In an op-ed about direct-to-consumer BRCA testing, Susan Domchek, MD, says that while genetic testing can be lifesaving, it must come with all the facts.
New York Times
The FDA approved at-home genetic testing for BRCA mutations, while highlighting concerns. Susan Domchek, MD, cautioned that people may experience anxiety when undergoing genetic testing, and recommends that they discuss any concerns with their doctor.
The BRCA Founder Outreach (BFOR) study, focusing on individuals of Ashkenazi descent, will give participants the opportunity to receive simpler access to genetic testing.
Healthline reports on recent research showing that many women who experience a bloating feeling on a regular basis are more likely to change their diets than visit their doctors, and in some cases, that could put women at risk of overlooking ovarian cancer symptoms.
Basser Young Leadership Council co-chair Erika Stalings reveals her experiences with dating after undergoing a preventive double mastectomy, and her struggles to decide if and when to tell dates about the surgery and her BRCA mutation status.
Susan M. Domchek, MD, Executive Director of the Basser Center, discusses the role biomarkers have in the treatment of patients with breast cancer. Identifying biomarkers in patients early on, such as knowledge of estrogen receptor status, can lead to better treatment plans, Domchek says.
Genetic counselors, oncologists and other experts are urging consumers to do their homework before sending in saliva samples and allowing their DNA to be screened for certain cancer risks by the company 23andMe.
U.S. consumers soon will be able to test themselves at home for some genetic mutations that increase the risk of breast, ovarian and prostate cancer — but you might want to think before you spit. Susan Domchek, MD, speaks to USA Today about BRCA mutations.
The FDA approved the first oral treatment for breast cancer patients who have inherited mutations in their BRCA genes. Susan Domchek, MD, who was involved in the clinical trial, discusses how this is a major step forward.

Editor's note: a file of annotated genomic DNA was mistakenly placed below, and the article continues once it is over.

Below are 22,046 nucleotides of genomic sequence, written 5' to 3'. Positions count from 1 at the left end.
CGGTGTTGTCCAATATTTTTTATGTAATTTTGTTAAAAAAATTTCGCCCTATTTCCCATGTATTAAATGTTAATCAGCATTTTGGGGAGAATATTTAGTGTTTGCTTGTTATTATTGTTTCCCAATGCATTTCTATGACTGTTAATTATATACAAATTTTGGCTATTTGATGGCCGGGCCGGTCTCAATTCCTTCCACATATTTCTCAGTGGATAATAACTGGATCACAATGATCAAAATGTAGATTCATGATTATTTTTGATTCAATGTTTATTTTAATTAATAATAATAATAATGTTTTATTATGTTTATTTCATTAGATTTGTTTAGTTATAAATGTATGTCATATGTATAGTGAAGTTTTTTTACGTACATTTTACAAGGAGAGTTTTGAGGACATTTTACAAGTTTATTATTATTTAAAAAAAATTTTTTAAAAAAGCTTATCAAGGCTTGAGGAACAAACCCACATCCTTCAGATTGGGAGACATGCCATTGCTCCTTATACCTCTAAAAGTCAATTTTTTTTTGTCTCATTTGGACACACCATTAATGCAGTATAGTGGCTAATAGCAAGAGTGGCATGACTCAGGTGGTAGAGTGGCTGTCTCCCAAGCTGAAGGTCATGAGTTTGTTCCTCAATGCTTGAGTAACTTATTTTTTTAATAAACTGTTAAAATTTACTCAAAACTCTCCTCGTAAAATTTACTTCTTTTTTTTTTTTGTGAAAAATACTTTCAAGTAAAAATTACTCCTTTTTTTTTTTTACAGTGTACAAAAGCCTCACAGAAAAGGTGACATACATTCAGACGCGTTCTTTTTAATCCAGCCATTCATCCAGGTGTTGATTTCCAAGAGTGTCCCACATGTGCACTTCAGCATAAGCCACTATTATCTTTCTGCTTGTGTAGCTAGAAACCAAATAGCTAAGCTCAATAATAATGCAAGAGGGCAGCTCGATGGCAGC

Penn Medicine Magazine
Penn Medicine Magazine's latest issue includes the story of how the Basser Center was founded in memory of Faith Basser, and how BRCA mutations can impact families around the world.
The U.S. Food and Drug Administration recently approved olaparib as the first treatment for advanced breast cancer caused by mutations in BRCA genes, in an important step in the fight against inherited cancers.
Susan Domchek, MD, Executive Director of the Basser Center, discussed the evolving treatment landscape for patients with BRCA-related, metastatic breast cancer.
Last week, journalist Joan Lunden moderated a panel of experts, “Knowledge is Power: Understanding and Managing BRCA-Related Cancer Risk.” The program, co-presented by the Basser Center, focused on the latest lifesaving information surrounding BRCA-related cancers.
Basser Center co-founder Mindy Gray's family is in the news, thanks to her inspiring father, Phil Basser, whose love of the Eagles has gone viral just before his 100th birthday.
OncLive reports on recent Penn-led research showing that the combination of olaparib and durvalumab demonstrated a disease control rate of 80 percent for pretreated patients with germline BRCA-mutated, HER2- negative metastatic breast cancer.
Good Morning America
TeloYears is an at-home test that promises to reveal a user's true biological age by measuring telomeres, the ends of chromosomes that wear down over time. Susan Domchek, MD, advised caution, saying there has to be more study.
The biennial Basser Jean Bash celebrated five years of progress toward understanding, treating and preventing hereditary cancers. The benefit honored Raquel and Michael Hass and Pulitzer Prize-winning author Siddhartha Mukherjee, MD, DPhil.